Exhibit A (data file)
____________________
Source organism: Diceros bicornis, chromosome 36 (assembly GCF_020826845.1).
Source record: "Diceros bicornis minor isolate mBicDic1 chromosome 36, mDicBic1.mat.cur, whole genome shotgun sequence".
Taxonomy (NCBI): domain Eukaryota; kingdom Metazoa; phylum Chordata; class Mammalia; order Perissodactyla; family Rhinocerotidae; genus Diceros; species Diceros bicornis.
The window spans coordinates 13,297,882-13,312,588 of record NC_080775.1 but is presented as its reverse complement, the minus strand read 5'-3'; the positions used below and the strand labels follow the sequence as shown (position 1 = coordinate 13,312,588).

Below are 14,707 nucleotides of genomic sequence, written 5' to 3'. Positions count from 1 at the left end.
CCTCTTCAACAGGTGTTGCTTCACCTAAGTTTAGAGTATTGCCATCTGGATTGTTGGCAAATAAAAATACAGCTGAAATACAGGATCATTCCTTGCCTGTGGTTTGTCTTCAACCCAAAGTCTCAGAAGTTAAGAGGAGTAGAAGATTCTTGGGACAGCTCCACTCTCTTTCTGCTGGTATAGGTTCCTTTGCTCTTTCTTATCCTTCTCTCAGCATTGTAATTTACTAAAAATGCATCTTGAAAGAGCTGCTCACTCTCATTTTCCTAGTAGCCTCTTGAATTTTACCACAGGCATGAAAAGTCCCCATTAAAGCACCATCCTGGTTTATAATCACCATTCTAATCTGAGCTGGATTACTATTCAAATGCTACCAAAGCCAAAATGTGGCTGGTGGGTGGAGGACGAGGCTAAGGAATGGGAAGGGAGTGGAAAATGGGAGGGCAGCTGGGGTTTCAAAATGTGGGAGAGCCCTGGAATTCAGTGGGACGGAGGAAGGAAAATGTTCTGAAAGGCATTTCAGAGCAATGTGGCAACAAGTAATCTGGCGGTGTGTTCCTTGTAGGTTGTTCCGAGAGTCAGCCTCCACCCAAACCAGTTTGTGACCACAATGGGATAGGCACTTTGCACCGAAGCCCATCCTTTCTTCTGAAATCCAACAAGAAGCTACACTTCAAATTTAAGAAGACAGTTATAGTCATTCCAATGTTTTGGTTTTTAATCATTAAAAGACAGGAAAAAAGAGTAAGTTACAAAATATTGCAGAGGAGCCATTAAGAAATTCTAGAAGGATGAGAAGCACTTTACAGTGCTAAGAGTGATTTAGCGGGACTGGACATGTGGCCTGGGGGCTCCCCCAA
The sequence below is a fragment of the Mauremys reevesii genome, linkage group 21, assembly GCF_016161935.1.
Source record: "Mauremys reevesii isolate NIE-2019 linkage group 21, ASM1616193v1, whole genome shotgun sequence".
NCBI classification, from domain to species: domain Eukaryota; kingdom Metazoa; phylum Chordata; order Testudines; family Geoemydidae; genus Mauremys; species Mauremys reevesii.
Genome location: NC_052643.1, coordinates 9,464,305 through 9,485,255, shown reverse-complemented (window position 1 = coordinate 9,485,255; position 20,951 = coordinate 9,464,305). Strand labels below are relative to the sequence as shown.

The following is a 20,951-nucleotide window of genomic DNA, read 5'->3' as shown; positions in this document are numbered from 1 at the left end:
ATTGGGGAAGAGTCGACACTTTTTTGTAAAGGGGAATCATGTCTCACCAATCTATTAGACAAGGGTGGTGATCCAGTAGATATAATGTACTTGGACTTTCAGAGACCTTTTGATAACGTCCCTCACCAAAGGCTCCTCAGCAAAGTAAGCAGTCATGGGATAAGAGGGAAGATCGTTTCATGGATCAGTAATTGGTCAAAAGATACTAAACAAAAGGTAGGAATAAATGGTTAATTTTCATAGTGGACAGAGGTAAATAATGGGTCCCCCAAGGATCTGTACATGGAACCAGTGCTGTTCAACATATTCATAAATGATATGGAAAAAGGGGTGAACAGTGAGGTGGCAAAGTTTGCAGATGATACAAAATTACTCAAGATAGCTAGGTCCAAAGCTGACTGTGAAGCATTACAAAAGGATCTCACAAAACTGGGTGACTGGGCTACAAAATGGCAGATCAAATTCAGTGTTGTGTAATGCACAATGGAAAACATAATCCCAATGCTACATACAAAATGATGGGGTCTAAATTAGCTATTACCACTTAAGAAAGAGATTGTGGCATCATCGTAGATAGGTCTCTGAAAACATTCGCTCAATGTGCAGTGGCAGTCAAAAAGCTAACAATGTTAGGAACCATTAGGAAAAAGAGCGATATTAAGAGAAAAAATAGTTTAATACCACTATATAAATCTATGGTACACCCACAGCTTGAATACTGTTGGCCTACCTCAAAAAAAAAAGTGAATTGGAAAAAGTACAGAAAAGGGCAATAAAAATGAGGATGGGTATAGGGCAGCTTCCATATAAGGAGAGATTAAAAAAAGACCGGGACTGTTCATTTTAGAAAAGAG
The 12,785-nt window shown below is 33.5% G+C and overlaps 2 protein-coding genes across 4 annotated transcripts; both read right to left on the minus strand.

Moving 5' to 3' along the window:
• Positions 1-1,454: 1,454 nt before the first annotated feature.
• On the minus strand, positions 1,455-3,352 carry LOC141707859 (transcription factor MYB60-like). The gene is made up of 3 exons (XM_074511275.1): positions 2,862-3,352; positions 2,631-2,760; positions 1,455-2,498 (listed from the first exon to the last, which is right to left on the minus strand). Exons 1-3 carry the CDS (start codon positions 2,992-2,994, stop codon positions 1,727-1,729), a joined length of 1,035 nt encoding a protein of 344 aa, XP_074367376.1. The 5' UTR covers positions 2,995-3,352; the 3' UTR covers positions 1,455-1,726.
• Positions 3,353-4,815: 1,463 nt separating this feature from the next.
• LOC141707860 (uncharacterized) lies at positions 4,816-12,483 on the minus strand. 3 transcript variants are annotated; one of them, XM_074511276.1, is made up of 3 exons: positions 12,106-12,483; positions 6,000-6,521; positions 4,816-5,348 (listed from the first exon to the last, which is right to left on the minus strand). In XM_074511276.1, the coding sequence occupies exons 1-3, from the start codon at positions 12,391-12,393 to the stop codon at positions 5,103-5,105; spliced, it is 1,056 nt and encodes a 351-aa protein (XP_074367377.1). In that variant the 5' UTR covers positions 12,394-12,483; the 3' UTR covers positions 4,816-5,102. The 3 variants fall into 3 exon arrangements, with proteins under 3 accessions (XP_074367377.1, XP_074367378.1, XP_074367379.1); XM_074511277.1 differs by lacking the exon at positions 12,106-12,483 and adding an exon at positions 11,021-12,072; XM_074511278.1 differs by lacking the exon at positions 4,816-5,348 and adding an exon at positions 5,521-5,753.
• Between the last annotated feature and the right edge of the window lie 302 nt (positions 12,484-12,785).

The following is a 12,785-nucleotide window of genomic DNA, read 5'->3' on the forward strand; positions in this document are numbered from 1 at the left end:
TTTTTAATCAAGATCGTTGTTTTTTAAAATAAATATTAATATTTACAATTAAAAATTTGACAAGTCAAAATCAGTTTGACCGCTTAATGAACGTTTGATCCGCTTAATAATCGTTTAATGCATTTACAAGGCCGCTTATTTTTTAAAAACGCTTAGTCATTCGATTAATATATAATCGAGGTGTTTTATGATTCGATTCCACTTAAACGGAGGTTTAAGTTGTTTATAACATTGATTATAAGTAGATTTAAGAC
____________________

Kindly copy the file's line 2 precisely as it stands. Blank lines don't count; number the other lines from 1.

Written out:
Source record: "Diceros bicornis minor isolate mBicDic1 chromosome 36, mDicBic1.mat.cur, whole genome shotgun sequence".